While myths about a hero called Robin Hood date back to the 14th century, never has there been a tale about the good-intentioned thief like the one opening Wednesday at Round House Theatre.
Written by Jon Klein and directed by Derek Goldman, “Young Robin Hood” is a coming of age story exploring the world of teenage Robin Hood.
“It takes all of the characters we know and love and puts them in Robin Hood’s life when he’s 16,” says actress Laura C. Harris. “Familiar characters and some familiar situations [are] kind of re-imagined through a teenager’s perspective.”
This fresh take on a classic tale finds our hero (played by Joe Isenberg) distraught after his father is falsely accused of a crime and imprisoned. Robin is forced to make tough decisions as he plots to rescue his father, while simultaneously dealing with a strained friendship and a budding new romance with the Sheriff’s daughter, Marian (Harris).
“It has to do with friendship and loyalty and coming of age,” says Klein.
Klein wrote the play about five years ago and showed it to several different theaters before Round House picked it up for its world premiere.
Klein has written a number of other adaptations for young audiences including “Bunnicula,” which was produced at Imagination Stage twice, and two adaptations based on the “Hardy Boys” book series, produced in Seattle.
Director Goldman also has worked with young audience adaptations in the past, but says it was his own young audience at home that was behind his decision to direct “Young Robin Hood.”
“I was tending to do a lot of plays about genocide or pedophilia where my kids can’t even see the rehearsals,” says Goldman who has two sons, ages 9 and 12. “The [plays] have been incredibly rewarding but they’ve been very, very adult in their content.”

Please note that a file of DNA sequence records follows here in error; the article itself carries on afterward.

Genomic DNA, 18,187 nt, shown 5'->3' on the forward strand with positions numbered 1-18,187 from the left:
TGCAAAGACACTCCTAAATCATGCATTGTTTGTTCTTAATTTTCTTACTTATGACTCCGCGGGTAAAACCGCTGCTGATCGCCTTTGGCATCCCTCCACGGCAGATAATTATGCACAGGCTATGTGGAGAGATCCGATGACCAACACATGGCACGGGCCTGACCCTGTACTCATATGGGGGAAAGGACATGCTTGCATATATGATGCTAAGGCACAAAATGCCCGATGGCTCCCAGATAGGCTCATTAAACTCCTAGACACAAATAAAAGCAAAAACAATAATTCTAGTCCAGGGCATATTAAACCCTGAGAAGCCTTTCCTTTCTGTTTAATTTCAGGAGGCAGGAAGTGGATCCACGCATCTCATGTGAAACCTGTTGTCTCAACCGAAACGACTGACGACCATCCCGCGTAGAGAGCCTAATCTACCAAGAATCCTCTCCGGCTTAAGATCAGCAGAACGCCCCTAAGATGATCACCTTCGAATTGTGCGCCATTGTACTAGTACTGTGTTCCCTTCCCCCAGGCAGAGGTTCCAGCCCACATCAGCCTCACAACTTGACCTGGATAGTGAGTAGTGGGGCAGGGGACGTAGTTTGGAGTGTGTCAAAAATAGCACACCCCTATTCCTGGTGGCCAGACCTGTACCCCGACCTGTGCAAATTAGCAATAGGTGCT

Klein says he is drawn to producing shows for younger audiences because of their reaction to theater.
“Young audiences are the least restrained and most honest in their response,” says Klein.
Klein says he thought an adaptation of the Robin Hood story would work well with “tween” audiences because many of the themes are in line with the young adult experience.
“I started thinking about Robin Hood as a teenager because I felt like attitudes expressed in that story are of young people who are starting to question authority,” says Klein.
“It’s less about rich and the poor,” adds Isenberg. “What’s addressed, and what I think is an interesting take, is that the law isn’t always right ... just because it’s the structure and the rule doesn’t mean it’s always right.”
While the core messages in the play are aimed at audiences of children and pre-teens, Klein says there is something for everyone in “Young Robin Hood.”
“Obviously this show has to work on different levels for different ages,” says Klein. “The younger ones are going to be interested in the visuals, teenagers are going to be interested in the romance and friendship, [and] older people are going to be interested in the politics of the show — ethics, authority and what exactly is the best way to conduct political rule.”
Klein has made other choices about his characters in order to appeal to his younger audience. Marian, who is often depicted as a passive female character in Robin Hood adaptations, is instead an independent young woman.
“The costume designer has Marian in pants which is huge,” says Harris. “That in a nutshell can explain the difference between [this] Marian and traditional Marian. She’s not content just being a princess ... she wants to be intellectually challenged.”
With countless versions and variations on the Robin Hood story, Klein says it’s never told the same way twice, and that’s how he and his cast intend to keep it.
“I imagine that we’re going to get some kids who go, ‘Oh, that’s new, I’ve never seen that before,’ and others who say, ‘Yeah, so I’ve seen that before, what’s the big deal?’” says Harris. “And both of those are really exciting.”